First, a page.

Recognition has been accorded the fact that public liability insurance is commonly carried by persons whose business or property holdings create a probability of injury to the general public and, further, that numerous liability insurance companies are engaged in business in metropolitan centers such as Chicago. (Smithers v. Henriquez, 368 Ill. 588.) Owing to these conditions, the duty devolves upon plaintiff's counsel to see that persons antagonistic to the payment of claims similar to the one presented here do not serve as jurors. Among them are persons having insurance company connections, namely, (1) shareholders of the company defending the action or of like companies, (2) those engaged as employees of the company or other insurance companies, and (3) friends and relatives of agents or investigators. The duty of defendants' counsel is to prevent, so far as is possible, jurors from learning that his client is insured against liability and, in the event of an adverse judgment, will not have to satisfy it in whole or in part. In an attempt to resolve these conflicting interests, questions relating to prospective jurors' interest in, or connection with, liability insurance companies must be asked in good faith and not merely for the purpose of bringing home to the jurors the fact that a defendant is insured. As pointedly observed in Beasley v. Pond, 173 Okla. 355: "Many courts permit counsel to inquire as to whether the juror is interested in the particular insurance company involved in the case, so long as no mention is made that the defendant actually carries insurance. In permitting this practice, the courts proceed on the theory that if such questioning be interpreted by the jury as an inference that an insurance company is back of the defendant, thus invading the defendant's rights, nevertheless the plaintiff has the equally important right to elicit from the prospective jurors sufficient information that he may intelligently exercise his right of challenge. It is well known that plaintiffs rightfully object to juries composed of men who by the very nature of their business adopt an attitude of mind antagonistic to the payment of such claims as plaintiff is at the time presenting in court. Since perfection is often impossible, the conjecture that defendant may be improperly prejudiced by such voir dire examination is looked upon as merely an unfortunate possibility which notwithstanding, is not permitted to override the valuable right of plaintiff to try his case before disinterested parties — a choice of the lesser of two evils. * * * The theory is, of course, that the plaintiff is entitled to know the relationship between any juror and the party really in interest or in the same class, though not appearing of record, so that he may use the information thus obtained as a guide for the exercising of his challenges."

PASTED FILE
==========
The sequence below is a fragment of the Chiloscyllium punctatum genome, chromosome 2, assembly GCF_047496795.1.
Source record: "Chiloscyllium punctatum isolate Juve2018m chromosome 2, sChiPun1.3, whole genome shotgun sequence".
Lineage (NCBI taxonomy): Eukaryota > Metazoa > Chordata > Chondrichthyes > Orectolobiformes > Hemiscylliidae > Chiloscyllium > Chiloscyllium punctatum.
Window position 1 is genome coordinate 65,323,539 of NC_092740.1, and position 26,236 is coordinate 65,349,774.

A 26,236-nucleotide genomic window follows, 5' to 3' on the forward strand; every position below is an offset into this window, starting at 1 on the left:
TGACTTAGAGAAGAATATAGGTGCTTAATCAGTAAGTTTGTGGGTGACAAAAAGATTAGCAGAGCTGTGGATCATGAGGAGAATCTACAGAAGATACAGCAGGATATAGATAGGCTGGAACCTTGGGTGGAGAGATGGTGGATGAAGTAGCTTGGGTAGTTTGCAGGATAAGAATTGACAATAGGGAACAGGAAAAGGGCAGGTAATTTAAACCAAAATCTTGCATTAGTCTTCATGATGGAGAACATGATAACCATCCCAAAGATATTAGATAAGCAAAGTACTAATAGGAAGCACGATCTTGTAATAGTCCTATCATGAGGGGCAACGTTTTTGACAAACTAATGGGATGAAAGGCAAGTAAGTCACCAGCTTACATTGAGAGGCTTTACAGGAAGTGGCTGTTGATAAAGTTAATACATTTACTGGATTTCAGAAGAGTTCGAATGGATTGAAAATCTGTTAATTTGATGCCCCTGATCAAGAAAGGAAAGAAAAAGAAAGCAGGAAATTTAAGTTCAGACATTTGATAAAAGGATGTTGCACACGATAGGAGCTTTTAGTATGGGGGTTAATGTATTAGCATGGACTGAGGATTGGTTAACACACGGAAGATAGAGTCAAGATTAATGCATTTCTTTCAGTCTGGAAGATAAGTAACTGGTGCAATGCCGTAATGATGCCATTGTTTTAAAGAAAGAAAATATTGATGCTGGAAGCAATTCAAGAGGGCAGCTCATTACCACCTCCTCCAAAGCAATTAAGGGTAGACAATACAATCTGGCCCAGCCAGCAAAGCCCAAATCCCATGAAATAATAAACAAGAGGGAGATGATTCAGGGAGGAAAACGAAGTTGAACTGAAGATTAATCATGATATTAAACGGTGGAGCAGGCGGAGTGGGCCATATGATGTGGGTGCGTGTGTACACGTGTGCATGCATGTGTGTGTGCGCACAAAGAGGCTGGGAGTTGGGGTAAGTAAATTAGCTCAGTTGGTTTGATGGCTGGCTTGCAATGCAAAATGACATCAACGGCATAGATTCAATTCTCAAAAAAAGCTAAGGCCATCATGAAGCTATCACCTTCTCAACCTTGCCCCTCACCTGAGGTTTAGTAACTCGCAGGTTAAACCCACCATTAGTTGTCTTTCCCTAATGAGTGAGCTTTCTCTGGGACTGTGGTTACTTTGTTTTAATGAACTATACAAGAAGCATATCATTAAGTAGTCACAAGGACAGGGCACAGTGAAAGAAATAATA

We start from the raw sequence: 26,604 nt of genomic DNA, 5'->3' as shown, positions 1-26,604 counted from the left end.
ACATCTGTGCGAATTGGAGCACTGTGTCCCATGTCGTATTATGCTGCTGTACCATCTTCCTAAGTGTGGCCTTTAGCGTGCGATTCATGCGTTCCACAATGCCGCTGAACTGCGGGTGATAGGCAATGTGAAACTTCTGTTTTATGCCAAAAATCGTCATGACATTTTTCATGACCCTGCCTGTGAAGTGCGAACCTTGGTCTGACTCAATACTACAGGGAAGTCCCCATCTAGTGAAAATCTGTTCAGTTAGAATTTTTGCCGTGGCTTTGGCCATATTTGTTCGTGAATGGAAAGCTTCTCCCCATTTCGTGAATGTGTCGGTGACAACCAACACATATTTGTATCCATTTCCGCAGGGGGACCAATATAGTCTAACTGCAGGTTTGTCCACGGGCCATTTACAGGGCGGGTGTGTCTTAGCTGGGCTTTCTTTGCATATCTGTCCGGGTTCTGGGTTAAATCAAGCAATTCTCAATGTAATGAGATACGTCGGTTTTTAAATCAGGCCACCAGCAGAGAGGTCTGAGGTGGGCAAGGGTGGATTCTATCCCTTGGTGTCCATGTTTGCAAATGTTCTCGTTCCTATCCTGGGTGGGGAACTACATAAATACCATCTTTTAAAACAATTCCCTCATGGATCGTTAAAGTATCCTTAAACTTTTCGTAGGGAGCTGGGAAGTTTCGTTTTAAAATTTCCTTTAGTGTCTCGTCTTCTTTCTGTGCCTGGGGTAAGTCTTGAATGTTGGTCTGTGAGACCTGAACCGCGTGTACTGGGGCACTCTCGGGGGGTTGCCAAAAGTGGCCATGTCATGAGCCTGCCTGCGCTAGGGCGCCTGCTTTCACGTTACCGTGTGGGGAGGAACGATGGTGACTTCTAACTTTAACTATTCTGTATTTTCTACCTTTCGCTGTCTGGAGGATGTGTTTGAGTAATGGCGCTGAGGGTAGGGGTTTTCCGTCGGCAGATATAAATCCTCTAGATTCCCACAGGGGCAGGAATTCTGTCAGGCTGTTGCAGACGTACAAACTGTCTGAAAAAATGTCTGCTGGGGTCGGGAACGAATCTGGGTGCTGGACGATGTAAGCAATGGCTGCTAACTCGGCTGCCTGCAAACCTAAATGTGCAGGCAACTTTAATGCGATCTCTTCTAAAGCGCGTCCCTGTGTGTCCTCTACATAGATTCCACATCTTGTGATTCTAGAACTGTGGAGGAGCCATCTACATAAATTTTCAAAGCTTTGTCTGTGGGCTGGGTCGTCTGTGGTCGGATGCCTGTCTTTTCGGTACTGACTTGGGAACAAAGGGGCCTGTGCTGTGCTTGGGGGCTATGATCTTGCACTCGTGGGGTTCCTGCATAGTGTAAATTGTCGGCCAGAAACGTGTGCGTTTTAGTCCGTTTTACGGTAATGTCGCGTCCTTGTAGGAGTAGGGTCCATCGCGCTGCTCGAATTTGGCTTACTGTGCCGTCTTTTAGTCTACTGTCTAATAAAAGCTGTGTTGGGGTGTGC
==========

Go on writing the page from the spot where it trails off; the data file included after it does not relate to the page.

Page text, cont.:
Particularly pertinent, also, is the language of the Ohio Supreme Court in Dowd-Feder, Inc. v. Truesdell, 130 Ohio St. 530: "In view of the fact that neither litigant nor counsel can know personally every prospective juror, inquiry into a juror's possible connection with, or interest in, casualty insurance companies is obviously necessary in order that his cause shall not be tried by a jury whose views in such cases are colored by their investments, income, or other prejudicial interests. While a juror's interest in or connections with a casualty insurance company do not ipso facto disqualify him as a juror, yet it must be admitted that there is the possibility of a disposition on the part of some such persons to be defense-minded."